Femtosecond lasers aid frequency standards
Mar 19, 2004
The conversion of one optical frequency to another with an uncertainty of just 1 part in 1019 has been reported by a consortium of scientists from different standard institutes in the US, France and China. The demonstration suggests that the next generation of ultra-precise optical frequency standards will be able to be precisely replicated anywhere within a 100 terahertz bandwidth. (L-S Ma et al. 2004 Science 303 1843).
The work was a joint effort between the National Institute of Standards and Technology (NIST) in the US and the Bureau International des Poids et Mesures (BIPM) in France, along with scientists from East China Normal University (ECNU) in Shanghai and OFS Laboratories in the US.
At present, microwave frequency standards based on atomic transitions have an uncertainty of 1 part in 1015 while optical standards based on single ions are approaching 1 part in 1018. “Such an extremely stable and accurate standard is of little value if its frequency cannot be readily distributed to users and compared to those of other standards based on various atomic species operating at different frequencies,” say the authors.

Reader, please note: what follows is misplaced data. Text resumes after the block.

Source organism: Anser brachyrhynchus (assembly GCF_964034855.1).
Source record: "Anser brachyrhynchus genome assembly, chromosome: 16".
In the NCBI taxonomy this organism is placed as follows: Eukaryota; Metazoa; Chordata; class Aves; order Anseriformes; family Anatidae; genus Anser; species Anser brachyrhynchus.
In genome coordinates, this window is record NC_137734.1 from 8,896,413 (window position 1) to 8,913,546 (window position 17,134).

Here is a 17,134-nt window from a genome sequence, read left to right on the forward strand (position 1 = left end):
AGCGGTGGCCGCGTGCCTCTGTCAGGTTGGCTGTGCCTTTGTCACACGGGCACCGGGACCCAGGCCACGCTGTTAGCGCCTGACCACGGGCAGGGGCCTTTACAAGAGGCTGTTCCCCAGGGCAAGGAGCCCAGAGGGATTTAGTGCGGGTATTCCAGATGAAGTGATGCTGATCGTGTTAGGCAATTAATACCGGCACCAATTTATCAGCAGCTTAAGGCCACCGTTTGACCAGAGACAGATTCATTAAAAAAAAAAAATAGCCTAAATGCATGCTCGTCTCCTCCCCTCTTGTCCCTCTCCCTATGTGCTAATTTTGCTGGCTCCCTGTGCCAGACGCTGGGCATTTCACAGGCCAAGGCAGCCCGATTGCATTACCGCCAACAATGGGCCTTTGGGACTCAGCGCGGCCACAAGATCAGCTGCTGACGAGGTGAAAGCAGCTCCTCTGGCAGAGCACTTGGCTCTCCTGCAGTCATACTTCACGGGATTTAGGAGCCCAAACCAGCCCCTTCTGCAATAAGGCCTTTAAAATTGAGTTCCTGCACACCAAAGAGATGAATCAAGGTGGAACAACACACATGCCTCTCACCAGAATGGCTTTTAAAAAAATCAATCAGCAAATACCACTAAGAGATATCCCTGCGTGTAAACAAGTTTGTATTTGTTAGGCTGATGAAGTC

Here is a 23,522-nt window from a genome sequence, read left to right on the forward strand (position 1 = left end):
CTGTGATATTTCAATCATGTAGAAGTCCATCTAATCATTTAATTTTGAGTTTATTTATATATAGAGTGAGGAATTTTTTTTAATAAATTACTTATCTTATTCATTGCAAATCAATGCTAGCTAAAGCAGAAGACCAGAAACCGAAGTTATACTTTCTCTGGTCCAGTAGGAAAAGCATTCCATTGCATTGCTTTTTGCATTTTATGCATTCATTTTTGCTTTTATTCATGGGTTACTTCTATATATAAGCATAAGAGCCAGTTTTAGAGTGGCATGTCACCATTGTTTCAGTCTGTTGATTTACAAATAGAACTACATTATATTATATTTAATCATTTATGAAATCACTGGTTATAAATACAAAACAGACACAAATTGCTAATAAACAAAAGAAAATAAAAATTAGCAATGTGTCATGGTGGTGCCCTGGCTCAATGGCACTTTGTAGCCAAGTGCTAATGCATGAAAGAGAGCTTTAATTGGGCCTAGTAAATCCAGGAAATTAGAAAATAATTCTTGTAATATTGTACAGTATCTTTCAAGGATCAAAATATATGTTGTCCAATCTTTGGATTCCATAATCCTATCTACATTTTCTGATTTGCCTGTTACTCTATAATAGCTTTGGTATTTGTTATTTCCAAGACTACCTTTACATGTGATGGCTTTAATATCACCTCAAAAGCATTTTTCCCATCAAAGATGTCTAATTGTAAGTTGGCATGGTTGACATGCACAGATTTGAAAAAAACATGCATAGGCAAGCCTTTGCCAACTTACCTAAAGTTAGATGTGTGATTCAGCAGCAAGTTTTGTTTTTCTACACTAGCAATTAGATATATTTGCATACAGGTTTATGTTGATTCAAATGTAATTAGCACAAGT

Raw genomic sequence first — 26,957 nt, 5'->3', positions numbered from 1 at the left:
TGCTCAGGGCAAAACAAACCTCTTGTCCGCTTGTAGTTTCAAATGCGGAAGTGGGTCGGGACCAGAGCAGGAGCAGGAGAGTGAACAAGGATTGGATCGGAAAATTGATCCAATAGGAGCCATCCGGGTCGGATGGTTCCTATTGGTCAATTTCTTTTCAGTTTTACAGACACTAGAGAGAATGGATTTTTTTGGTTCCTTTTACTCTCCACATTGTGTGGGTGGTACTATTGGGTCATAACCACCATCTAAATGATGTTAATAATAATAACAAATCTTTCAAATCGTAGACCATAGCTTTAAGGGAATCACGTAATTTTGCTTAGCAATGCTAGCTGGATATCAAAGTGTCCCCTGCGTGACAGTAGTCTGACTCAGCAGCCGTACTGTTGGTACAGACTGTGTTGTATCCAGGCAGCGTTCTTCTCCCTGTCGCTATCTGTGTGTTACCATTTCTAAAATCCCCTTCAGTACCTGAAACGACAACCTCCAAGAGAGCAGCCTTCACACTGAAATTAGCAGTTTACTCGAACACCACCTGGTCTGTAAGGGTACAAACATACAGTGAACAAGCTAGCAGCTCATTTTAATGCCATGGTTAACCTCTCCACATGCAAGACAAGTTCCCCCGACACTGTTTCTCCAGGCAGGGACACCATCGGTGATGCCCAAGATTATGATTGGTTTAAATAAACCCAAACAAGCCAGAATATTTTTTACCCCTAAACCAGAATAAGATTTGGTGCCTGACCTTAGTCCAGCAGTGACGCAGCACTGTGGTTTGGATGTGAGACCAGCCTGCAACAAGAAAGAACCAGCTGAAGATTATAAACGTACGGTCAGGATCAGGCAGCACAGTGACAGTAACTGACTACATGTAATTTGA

The team believes that optical synthesisers based on femtosecond lasers can overcome the issues of reproducibility and accessibility. To back up this claim, the researchers compared four optical synthesisers: two made at NIST, one from BIPM and one from ECNU. All four synthesisers rely on a modelocked femtosecond laser to generate a comb of precisely-spaced frequencies.
Having compared the systems on 6 days over a 2 month period, the team suggests that the synthesisers are a reliable tool for optical frequency comparisons with uncertainties approaching 1 part in 1019 (equivalent to about 1 second in 320 billion years).
“Considering the very different designs of these synthesisers - broadband operation versus nonlinear microstructure fibre - it is notable that our data do not point to the existence of any fundamental limitations to the uncertainty,” say the scientists in their paper. “Our results appear to be limited mainly by noise of a technical nature - thermal and mechanical fluctuations - and total integration time.”
About the author
Oliver Graydon is Editor of Optics.org and Opto & Laser Europe magazine